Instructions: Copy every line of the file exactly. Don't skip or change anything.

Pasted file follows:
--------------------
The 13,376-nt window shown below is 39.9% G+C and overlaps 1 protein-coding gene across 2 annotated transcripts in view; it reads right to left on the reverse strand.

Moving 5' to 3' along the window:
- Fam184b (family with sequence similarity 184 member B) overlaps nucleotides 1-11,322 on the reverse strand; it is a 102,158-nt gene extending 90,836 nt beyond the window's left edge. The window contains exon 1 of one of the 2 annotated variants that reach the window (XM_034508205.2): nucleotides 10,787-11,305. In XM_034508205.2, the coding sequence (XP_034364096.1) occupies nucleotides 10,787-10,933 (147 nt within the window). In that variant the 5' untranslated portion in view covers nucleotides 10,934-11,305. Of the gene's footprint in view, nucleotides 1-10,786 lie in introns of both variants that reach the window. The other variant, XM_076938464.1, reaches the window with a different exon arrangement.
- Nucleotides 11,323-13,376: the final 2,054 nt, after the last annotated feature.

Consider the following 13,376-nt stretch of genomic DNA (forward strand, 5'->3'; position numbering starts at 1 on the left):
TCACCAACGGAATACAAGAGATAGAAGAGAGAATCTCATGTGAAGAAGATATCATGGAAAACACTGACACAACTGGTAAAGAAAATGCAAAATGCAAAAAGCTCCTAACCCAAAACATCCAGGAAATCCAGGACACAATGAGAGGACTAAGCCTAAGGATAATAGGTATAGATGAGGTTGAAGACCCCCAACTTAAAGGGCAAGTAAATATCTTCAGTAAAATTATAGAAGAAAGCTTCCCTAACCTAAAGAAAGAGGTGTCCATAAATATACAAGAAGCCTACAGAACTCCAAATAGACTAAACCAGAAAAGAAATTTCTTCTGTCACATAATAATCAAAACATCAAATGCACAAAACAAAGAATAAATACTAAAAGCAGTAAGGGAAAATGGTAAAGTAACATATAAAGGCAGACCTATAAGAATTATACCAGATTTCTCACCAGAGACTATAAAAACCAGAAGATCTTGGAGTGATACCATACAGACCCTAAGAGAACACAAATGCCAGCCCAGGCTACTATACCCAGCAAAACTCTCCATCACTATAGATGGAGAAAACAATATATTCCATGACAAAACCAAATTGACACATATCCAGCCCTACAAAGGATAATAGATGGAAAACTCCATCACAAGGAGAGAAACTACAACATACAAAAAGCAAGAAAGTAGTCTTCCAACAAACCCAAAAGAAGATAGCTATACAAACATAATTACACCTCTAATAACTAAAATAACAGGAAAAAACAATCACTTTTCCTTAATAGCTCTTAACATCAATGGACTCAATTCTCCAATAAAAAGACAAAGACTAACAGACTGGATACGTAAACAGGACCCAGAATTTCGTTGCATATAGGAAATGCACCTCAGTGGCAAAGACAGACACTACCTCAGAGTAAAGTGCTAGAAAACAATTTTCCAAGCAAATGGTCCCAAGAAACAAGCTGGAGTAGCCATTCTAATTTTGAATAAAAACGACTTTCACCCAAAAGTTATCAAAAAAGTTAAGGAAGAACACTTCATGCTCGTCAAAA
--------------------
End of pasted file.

The 13,376-nt window shown below is 39.9% G+C and overlaps 1 protein-coding gene across 2 annotated transcripts in view; it reads right to left on the reverse strand.

Moving 5' to 3' along the window:
- Fam184b (family with sequence similarity 184 member B) overlaps nucleotides 1-11,322 on the reverse strand; it is a 102,158-nt gene extending 90,836 nt beyond the window's left edge. The window contains exon 1 of one of the 2 annotated variants that reach the window (XM_034508205.2): nucleotides 10,787-11,305. In XM_034508205.2, the coding sequence (XP_034364096.1) occupies nucleotides 10,787-10,933 (147 nt within the window). In that variant the 5' untranslated portion in view covers nucleotides 10,934-11,305. Of the gene's footprint in view, nucleotides 1-10,786 lie in introns of both variants that reach the window. The other variant, XM_076938464.1, reaches the window with a different exon arrangement.
- Nucleotides 11,323-13,376: the final 2,054 nt, after the last annotated feature.

Consider the following 13,376-nt stretch of genomic DNA (forward strand, 5'->3'; position numbering starts at 1 on the left):
TCACCAACGGAATACAAGAGATAGAAGAGAGAATCTCATGTGAAGAAGATATCATGGAAAACACTGACACAACTGGTAAAGAAAATGCAAAATGCAAAAAGCTCCTAACCCAAAACATCCAGGAAATCCAGGACACAATGAGAGGACTAAGCCTAAGGATAATAGGTATAGATGAGGTTGAAGACCCCCAACTTAAAGGGCAAGTAAATATCTTCAGTAAAATTATAGAAGAAAGCTTCCCTAACCTAAAGAAAGAGGTGTCCATAAATATACAAGAAGCCTACAGAACTCCAAATAGACTAAACCAGAAAAGAAATTTCTTCTGTCACATAATAATCAAAACATCAAATGCACAAAACAAAGAATAAATACTAAAAGCAGTAAGGGAAAATGGTAAAGTAACATATAAAGGCAGACCTATAAGAATTATACCAGATTTCTCACCAGAGACTATAAAAACCAGAAGATCTTGGAGTGATACCATACAGACCCTAAGAGAACACAAATGCCAGCCCAGGCTACTATACCCAGCAAAACTCTCCATCACTATAGATGGAGAAAACAATATATTCCATGACAAAACCAAATTGACACATATCCAGCCCTACAAAGGATAATAGATGGAAAACTCCATCACAAGGAGAGAAACTACAACATACAAAAAGCAAGAAAGTAGTCTTCCAACAAACCCAAAAGAAGATAGCTATACAAACATAATTACACCTCTAATAACTAAAATAACAGGAAAAAACAATCACTTTTCCTTAATAGCTCTTAACATCAATGGACTCAATTCTCCAATAAAAAGACAAAGACTAACAGACTGGATACGTAAACAGGACCCAGAATTTCGTTGCATATAGGAAATGCACCTCAGTGGCAAAGACAGACACTACCTCAGAGTAAAGTGCTAGAAAACAATTTTCCAAGCAAATGGTCCCAAGAAACAAGCTGGAGTAGCCATTCTAATTTTGAATAAAAACGACTTTCACCCAAAAGTTATCAAAAAAGTTAAGGAAGAACACTTCATGCTCGTCAAAA